Until tonight. He swelled his lungs with rain-drenched air and stared out the half-open window. He was suddenly that still rare beast: an innocent man in prison.
He had convinced himself over the years that such evil had been lurking, cancer-like, within him. He had even thought of suicide, to make penance for stealing the life of another, more pitiably a child's. But he was deeply religious, and not a fleeting jailhouse convert to the Lord. He thus could not commit the sin of prematurely forcing his last breath. He also knew the girl's killing had condemned him to an afterlife a thousand times worse than the one he was now enduring. He was unwilling to rush to its embrace. Better this place, this man-made prison, for now.
Now he understood that his decision to live had been right. God had known, had kept him alive for this moment. With stunning clarity he recalled the men who had come for him that night at the stockade. His mind once more clearly held every contorted face, the stripes on the uniforms some of them wore--his comrades in arms. He recalled the way they circled him, wolves to prey, emboldened only by their numbers; the telling hatred of their words. What they had done that night had caused Ruth Ann Mosley to die. And in a very real sense, Harms had died as well.
To these men Harms was an able-bodied soldier who had never fought in defense of his country. Whatever he got, he deserved, they no doubt believed. Now he was a middle-aged man slowly dying in a cage as punishment for a crime of long-ago origin. He had no power to see that any semblance of justice was done on his behalf. And yet with all that, Rufus Harms stared into the familiar darkness of his crypt, a single passion empowering him: After twenty-five years of terrible, wrenching guilt that had relentlessly taunted him until he was just barely in possession of a ruined life, he knew that it was now their turn to suffer. He gripped the worn Bible his mother had given him, and he promised this to the God who had chosen never to abandon him.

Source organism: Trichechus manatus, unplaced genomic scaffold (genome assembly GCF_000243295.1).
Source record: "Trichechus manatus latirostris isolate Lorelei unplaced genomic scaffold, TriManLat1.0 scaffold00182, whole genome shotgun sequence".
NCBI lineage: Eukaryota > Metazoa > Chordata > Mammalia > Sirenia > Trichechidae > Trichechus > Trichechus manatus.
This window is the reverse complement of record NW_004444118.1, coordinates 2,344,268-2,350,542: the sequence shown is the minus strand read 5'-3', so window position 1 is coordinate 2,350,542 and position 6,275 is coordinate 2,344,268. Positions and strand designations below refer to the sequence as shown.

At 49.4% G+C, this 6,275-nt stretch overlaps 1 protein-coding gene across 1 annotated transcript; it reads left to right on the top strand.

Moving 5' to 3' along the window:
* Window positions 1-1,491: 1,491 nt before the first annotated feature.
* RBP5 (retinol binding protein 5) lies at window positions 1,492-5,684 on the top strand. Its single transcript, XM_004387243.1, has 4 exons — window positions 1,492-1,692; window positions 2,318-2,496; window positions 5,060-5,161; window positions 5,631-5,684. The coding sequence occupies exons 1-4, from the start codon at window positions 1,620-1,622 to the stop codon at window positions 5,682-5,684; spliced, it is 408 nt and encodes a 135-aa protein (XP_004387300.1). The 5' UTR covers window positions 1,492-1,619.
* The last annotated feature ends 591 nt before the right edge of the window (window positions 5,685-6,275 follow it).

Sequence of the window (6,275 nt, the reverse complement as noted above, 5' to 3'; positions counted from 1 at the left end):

Excerpted from The Simple Truth. Excerpted with permission of the publisher. Published by Warner Books. Copyright (c) 1998 David Baldacci
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No Man's Land
by Simon Tolkien
Inspired by the experiences of his grandfather, J. R. R. Tolkien, during World War I.
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